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Speakers » Troy Eberhardt
Section Chief, Research & Development Section, U.S. Department of Homeland Security, Immigration & Customs Enforcement, Homeland Security Investigations Forensic Laboratory, USA
The End of the Myopic Card Design Era: The U.S. Citizenship & Immigration Services’ Next-Gen Secure Identification Document Project
Governments and the secure identity industry have long worked hand-in-hand to design, develop and implement large and complex Government Identification programs serving millions of people. It is well known that creating such programs is not a linear process and demands close partnerships (between government and trusted suppliers) over a substantial period of time.
What isn’t as visible are the advanced collaborative processes shaping the world’s most successful secure identity programs. The new U.S. Green Card and Employment Authorization Card Program is a case in point. While the latest generation of the U.S. Green Card is in many ways the result of decades of collaboration between the USCIS Document Management Division/ICE Forensic Lab/Customer and Border Protection and other vital Agency entities – along with a team of dedicated industry partners including HID Global, its development also represents a departure from past practices.
Visionary from the outset, the U.S. Citizenship and Immigration Services Agency executed on a disciplined design process, in conjunction with trusted industry partners, as well as the needs of a wide swath of designated government agencies and entities. A highly iterative collaborative process allowed the on-time development, testing and implementation of a highly secure, reliable and durable family of cards, while delivering significant value to multiple constituents within the government.
The true achievement of this program may come down to HOW the solution was so efficiently envisioned and ultimately created – on time and on budget. This is no easy task given the Herculean effort required to design and produce a gold standard card – managing all stakeholders and technical assumptions for useability, durability, functionality, recognize-ability and of course, security.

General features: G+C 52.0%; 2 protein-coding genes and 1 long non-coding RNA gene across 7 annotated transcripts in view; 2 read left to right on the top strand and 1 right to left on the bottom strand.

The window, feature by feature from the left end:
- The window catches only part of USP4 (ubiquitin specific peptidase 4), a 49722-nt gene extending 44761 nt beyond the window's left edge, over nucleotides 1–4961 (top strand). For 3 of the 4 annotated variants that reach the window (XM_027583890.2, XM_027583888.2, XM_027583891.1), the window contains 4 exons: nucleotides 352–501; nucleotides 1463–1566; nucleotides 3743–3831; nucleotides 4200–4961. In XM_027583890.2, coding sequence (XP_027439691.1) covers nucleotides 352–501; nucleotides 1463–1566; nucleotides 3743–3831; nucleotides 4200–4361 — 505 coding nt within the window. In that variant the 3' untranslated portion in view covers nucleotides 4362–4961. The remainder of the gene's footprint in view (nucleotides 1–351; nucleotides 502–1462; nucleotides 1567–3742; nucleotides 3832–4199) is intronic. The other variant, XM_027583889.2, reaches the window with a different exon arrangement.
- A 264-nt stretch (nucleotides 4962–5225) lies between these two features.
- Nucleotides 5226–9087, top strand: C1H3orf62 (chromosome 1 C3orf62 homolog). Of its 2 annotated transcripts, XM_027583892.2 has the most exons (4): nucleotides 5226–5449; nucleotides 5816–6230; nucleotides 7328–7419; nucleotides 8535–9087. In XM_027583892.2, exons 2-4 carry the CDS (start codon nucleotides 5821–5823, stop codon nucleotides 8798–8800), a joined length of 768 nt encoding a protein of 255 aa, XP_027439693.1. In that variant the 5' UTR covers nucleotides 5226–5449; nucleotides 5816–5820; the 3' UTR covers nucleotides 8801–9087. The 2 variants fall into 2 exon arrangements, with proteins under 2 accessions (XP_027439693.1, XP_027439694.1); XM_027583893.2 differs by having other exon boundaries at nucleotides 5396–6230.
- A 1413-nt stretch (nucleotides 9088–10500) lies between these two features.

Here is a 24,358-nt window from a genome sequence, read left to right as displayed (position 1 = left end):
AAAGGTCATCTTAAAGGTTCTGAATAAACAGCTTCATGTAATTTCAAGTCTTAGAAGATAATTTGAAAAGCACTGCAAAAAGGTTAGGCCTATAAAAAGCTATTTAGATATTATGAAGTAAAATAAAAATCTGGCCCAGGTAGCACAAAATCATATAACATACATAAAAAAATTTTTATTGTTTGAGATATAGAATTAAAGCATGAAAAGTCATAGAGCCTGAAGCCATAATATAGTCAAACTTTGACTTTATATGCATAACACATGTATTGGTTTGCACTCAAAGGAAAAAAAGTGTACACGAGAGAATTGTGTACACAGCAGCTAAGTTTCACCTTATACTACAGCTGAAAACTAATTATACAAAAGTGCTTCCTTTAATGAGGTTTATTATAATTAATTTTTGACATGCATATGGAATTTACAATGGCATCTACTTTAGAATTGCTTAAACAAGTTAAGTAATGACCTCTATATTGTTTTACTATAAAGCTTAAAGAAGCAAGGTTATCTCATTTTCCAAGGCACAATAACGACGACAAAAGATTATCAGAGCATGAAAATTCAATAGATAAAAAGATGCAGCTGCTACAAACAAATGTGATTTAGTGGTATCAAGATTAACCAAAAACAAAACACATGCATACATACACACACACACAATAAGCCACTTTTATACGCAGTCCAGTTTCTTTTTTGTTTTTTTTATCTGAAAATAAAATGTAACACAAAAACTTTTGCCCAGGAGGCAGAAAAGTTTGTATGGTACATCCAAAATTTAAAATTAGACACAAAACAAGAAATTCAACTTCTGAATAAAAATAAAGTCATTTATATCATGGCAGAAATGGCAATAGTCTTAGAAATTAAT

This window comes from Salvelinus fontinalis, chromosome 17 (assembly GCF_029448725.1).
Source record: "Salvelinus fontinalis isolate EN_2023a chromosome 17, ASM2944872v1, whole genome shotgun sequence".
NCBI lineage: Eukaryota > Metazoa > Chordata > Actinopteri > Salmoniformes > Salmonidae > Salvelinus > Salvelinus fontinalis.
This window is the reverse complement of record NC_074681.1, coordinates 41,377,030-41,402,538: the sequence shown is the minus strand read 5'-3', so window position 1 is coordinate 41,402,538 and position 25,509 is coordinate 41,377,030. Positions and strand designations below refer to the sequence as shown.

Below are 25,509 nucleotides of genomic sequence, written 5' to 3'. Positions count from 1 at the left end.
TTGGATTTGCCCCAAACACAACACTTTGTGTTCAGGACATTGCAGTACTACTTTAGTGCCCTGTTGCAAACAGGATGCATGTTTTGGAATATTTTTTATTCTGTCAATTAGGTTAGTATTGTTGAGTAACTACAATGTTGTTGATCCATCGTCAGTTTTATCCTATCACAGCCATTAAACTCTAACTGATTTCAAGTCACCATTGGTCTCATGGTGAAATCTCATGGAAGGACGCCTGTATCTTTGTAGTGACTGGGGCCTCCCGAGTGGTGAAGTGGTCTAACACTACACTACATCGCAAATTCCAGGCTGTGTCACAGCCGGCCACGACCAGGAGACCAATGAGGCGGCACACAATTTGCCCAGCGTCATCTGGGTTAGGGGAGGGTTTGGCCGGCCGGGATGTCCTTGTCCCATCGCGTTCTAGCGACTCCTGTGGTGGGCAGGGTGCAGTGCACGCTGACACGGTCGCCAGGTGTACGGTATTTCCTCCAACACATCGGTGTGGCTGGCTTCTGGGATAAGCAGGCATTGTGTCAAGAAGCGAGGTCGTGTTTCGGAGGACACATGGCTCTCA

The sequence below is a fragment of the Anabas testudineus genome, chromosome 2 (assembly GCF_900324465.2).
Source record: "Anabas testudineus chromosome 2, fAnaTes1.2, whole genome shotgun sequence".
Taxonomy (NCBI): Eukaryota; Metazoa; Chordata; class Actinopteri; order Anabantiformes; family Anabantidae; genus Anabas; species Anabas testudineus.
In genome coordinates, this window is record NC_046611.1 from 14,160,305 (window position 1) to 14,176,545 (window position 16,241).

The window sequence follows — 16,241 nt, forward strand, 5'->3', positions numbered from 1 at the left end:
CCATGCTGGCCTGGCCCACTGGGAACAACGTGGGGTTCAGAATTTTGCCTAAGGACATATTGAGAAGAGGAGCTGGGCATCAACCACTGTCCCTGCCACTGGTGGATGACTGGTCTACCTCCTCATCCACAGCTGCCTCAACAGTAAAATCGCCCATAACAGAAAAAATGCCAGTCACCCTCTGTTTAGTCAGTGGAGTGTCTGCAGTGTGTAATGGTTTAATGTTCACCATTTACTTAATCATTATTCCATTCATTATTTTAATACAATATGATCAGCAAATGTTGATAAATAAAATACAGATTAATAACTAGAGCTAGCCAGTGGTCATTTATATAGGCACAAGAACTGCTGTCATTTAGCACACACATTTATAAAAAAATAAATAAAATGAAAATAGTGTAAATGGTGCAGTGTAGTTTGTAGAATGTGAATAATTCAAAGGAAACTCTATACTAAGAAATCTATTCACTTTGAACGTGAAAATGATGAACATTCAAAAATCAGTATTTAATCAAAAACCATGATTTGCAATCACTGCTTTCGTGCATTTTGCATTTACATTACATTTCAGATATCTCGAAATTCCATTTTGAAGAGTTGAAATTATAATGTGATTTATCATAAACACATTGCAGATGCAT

This is a lesson in the importance of committing to, and delivering on, the effective use of taxpayer dollars. The US Government ultimately got what it needed through sophisticated project management practices, and an understanding that the true value of the card lies in the process of creating it – that an efficient and successful process leads to higher value and more sophisticated solutions which, in turn, better protects against counterfeiters and helps achieve a better ROI.
Our speakers will share insights into these practices and lessons learned developing the Next Generation Immigration Card – including the newly released US Permanent Resident Card and the Employment Authorization Documents – leveraging the latest in cutting-edge card security technologies counterfeit resistance and long term durability in the field.
Troy Eberhardt is a Supervisory Forensic Document Examiner at the Homeland Security Investigations Forensic Laboratory. He graduated from the University of New Orleans with a Bachelor’s of Science degree and is a Board Certified Forensic Examiner with the American Board of Forensic Document Examiners.
Troy started his career in forensics approximately 15 years ago while employed with the New Orleans Police Department. He has been employed with the HSI Forensic Laboratory since June of 2003, where he is currently the Section Chief in charge of the Research and Development Section.
Troy has been involved in numerous workshops and training seminars around the world on current trends and techniques used in the detection of fraudulent documents. He is currently spending most of his time conducting adversarial analysis and counterfeit deterrence tests on identification credentials to identify major strengths and weaknesses within their designs. The Research and Development team at the HSI Forensic Laboratory plays a major role in the development and design of most international travel documents issued in the United States.